West Lake Garden Chinese Restaurant also sets up live stations to prepare various Teochew and claypot dishes.
WEST LAKE GARDEN CHINESE RESTAURANT
Sunway Resort Hotel & Spa Persiaran Lagoon
Tel: 03-7495 1888
Business hours: noon to 2.30pm (Mon-Fri), 10am to 2.30pm (Sat, Sun & public holidays)
HAVING dim sum for lunch daily can be quite “sinful” to some but not for chef Low Kim Ong, who not only gets to binge on siew mai but also has the privilege to prepare it for his guests.
Dim sum is a must-have for most families, especially on weekends when they get to order an array of bite-sized dishes served in small round plates.
Besides bringing the popular Hong Kong delicacy to diners, the West Lake Garden Chinese Restaurant in Sunway Resort Hotel and Spa recently also created a similar ambience to give customers a full dining experience.
Staff members were not only on hand to take orders, they were also seen pushing carts filled with steamed and fried dishes for customers to choose from.
“Sometimes, customers forget the names of the dishes they want but when they see it, they remember,” said Low, who also brought along a team of cooks from the kitchen to his ‘live’ cooking stations.
Chefs are stationed in front of the customers to prepare Teochew and claypot dishes.
The list of mouthwatering claypot dishes are Yeong Sam Pou (Stuffed Chilli, Eggplant, Bean Curd or Okra) Braised Rice Wine Chicken, Teochew Duck, Teochew Fish Ball, Braised Beef Tendon with Radish, Braised Fresh Fungus with Minced Ginger, Mixed Vegetable, Braised Egg and Beancurd in Soy Sauce, Mui Choy and Venison Rib with Chilli, and Braised Teochew Chicken Feet.
My favourite was the Lamb Kut Teh — tender strips of lamb cooked in a herbal soup similar to bak kut teh.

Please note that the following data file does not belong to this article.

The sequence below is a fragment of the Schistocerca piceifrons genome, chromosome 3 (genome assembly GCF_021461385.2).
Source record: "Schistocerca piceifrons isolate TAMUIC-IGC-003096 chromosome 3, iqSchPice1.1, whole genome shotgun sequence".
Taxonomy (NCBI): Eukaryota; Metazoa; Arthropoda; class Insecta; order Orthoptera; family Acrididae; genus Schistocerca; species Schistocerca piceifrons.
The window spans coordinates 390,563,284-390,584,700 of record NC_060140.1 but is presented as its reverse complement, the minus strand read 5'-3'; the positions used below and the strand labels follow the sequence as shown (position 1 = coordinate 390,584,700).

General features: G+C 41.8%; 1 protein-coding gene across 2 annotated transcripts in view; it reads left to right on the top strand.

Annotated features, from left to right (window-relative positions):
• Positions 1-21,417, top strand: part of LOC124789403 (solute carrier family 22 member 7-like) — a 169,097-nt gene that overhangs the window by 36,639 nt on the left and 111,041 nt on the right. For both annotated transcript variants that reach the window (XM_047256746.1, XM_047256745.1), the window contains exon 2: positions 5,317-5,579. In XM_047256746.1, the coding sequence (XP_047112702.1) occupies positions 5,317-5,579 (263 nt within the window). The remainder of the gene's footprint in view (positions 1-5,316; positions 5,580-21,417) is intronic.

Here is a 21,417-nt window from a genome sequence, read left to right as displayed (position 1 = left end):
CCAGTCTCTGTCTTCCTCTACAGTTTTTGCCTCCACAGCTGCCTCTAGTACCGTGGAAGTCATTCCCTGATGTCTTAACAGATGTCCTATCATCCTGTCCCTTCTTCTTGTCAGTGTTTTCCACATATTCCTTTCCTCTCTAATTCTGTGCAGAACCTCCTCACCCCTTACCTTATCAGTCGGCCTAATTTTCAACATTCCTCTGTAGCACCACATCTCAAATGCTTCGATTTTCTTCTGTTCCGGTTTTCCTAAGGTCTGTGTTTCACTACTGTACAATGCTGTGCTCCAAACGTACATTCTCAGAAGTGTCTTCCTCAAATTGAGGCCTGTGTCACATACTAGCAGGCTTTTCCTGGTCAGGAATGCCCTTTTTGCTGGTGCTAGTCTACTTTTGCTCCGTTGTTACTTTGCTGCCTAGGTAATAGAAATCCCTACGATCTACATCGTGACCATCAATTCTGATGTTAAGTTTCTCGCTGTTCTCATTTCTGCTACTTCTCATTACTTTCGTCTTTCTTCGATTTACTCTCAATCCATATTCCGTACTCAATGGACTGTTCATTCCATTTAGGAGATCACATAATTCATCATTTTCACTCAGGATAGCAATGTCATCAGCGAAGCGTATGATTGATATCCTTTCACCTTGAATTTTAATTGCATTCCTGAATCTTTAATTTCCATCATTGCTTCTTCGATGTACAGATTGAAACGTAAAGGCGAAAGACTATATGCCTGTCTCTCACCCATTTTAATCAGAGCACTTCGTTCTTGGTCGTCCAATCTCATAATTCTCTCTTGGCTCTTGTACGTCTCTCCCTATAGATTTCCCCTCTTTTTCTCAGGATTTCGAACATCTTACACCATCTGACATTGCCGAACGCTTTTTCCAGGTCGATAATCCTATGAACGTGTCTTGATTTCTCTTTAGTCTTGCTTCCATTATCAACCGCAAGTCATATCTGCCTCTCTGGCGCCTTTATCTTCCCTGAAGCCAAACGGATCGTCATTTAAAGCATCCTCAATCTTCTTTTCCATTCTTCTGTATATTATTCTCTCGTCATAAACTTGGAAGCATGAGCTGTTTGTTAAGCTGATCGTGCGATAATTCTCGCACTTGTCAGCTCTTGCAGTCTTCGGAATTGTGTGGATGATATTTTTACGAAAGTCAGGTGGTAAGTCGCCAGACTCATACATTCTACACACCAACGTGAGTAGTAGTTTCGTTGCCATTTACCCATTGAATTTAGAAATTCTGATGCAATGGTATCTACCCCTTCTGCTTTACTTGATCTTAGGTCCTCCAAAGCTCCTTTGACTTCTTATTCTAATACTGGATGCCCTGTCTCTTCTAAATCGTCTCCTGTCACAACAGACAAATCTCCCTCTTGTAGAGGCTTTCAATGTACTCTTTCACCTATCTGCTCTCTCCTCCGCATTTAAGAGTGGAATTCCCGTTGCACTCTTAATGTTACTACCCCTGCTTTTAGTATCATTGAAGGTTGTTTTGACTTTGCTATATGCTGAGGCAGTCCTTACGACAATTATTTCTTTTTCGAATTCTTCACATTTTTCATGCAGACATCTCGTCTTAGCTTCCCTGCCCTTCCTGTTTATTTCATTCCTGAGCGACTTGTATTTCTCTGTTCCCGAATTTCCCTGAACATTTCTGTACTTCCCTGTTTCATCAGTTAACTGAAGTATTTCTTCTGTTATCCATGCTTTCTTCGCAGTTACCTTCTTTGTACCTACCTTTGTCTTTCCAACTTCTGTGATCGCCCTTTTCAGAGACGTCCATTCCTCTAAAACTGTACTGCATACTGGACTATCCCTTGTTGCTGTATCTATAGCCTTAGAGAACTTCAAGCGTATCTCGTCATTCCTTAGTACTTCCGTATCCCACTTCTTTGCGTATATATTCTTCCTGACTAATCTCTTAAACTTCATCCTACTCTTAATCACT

Each claypot serves up to two persons, hence sharing is highly recommended. A selection from six to eight varieties will be available daily and each pot is priced between RM12 and RM16.
The two-paged menu, which has been redesigned to match the new concept, sees a column highlighting chef Low’s must-haves such as the Sliced Abalone and Chicken Dai Pau, Tri-Colour Dumpling, Pineapple Polo Pau, Stir-Fried Glutinous Rice with Waxed Meat, Steamed Yam Cake with Dried Shrimp and Yam Sauce as well as the Crystal Dumpling with Prawn.
The Tri-Color Dumpling — chef Low’s latest creation — is shrimp dumpling wrapped in a translucent wrapper and topped with chopped carrot, black Chinese fungus and coriander.
“Steamed dishes are still popular as customers find it healthier compared to deep-fried ones,” said chef Low, who also introduced some new fried delicacies such as the Deep Fried Spring Roll with Unagi and Dried Shrimp Filling.
Rice and noodle fans can embrace the Steamed Chee Cheong Fun with Lobster Meat, Fried Hor Fun with Beef Slices, Nonya Fried Rice or the Seafood Fried Rice with Anchovies.
To end your feast, try some of the desserts such as Red Bean with Sago, Sweet Potato with Ginseng, Tong Sui with Aloe Vera, and White Fungus with Longan Tong Sui.
The a la carte dim sum is available during lunch hour with prices starting at RM8.
This is the writer’s personal observation and not an endorsement by StarMetro.